Innovate or Wait and See: Which Path Will Health Stakeholders Follow? | Deloitte US Bookmark has been added
In a recent blog post, our colleague Neal Batra drew parallels between the disruptive forces that altered the music industry 20 years ago and the outside organizations that are beginning to gain a foothold in health care. Health care certainly isn’t the first industry to undergo a major disruption, but it could be the most monumental. The health sector makes up nearly 18 percent of the gross national product (GDP)1 and touches all of us.
To gain a better understanding of industry disruption and its impact on incumbent organizations, we examined 30 companies within 12 different markets not related to health care. How did incumbents react to disruptive forces, and where did those reactions lead? While many incumbent players did not survive the disruption, some thrived by staying ahead of it. Others were able to keep pace with changes by partnering with or acquiring outside organizations.
We then extended our research to the health sector where we analyzed more than 1,000 transactions among the nation’s 20 largest health systems over the past two decades. We found that over the past 10 years, non-traditional investments have more than tripled—from eight percent to nearly 25 percent. Many of the largest health systems have set up venture-capital funds with the intention of investing in non-traditional assets. For example:
In response to disruptive forces, many health care and life sciences organizations are beginning to invest in non-traditional capabilities, which are not directly related to their traditional core lines of business. But will those investments position them for the future of health?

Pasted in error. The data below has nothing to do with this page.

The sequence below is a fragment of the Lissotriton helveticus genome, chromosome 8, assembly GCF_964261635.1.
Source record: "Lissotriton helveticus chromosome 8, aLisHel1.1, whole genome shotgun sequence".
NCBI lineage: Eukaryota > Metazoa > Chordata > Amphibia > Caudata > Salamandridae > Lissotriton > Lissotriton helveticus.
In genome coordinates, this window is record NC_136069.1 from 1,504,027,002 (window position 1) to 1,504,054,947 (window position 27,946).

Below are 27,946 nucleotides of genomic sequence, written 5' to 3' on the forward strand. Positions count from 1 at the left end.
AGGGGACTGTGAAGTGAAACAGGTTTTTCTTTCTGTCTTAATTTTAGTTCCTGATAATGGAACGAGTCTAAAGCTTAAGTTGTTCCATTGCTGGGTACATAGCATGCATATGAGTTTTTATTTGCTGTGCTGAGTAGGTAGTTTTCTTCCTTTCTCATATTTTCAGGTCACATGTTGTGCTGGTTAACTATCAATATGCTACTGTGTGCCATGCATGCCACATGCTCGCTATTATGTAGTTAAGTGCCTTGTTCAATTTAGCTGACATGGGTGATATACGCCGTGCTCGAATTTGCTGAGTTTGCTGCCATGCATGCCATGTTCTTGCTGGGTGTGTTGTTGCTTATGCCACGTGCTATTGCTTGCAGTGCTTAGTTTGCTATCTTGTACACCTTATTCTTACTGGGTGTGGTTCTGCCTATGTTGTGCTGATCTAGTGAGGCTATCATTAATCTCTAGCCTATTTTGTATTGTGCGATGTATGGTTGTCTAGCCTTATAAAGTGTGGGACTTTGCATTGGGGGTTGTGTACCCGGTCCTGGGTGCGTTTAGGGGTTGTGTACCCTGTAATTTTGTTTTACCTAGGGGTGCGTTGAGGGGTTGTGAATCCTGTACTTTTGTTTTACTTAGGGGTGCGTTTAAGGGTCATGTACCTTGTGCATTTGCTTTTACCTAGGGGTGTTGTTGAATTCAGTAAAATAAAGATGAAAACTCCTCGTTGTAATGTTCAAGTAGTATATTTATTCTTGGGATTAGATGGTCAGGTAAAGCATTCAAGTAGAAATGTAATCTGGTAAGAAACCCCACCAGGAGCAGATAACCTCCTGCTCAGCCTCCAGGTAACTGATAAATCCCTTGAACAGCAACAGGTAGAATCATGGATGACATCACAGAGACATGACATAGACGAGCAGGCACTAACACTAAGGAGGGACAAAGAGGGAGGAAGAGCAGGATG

Three paths diverge toward the future: Which will incumbents follow?
As disruptors from outside of the health industry gain traction, we have concluded that most incumbent organizations are likely to respond in one of three ways:
Path A—Incumbents build a moat: In this scenario, incumbent organizations resist the changing market and urge the government to preserve the established order. Incumbents that take this path might help lead a backlash against technology-based industry disruptors. If this situation were to play out (which we think is unlikely), we estimate that health spending could reach 24.9 percent of GDP by 20402—up from 17.8 percent today.3 As a result, health spending would be unsustainable. Many incumbents would not survive in their exiting form, and government regulators might be forced to intervene.
Path B—Non-traditional organizations dominate the market: Organizations from outside of the health sector enter the market with size and scale and with technologies that are not yet being used in the industry. Incumbent players along this path lose market share because they are slow to react to changing market demands. Retaining the core customer base will likely require companies to develop or acquire new capabilities that improve efficiencies and allow the organization to stay a step ahead of outside disruptors. Along this path, companies will need to develop new business models. Stakeholders that choose this path should understand that outside entities are likely to pull away some existing customers, which will likely result in a smaller market share. Incumbent players will need to find growth elsewhere to make up for the smaller core customer base. Companies that succeed will be those that avoid being wiped out altogether, although that are likely to experience a loss in market share to disruptors. Consider the retail industry. Over the past five years, many large retailers have struggled to build their ecommerce business organically. Retailers that have acquired or partnered with companies that had a proven online delivery platform in place tended to be more successful.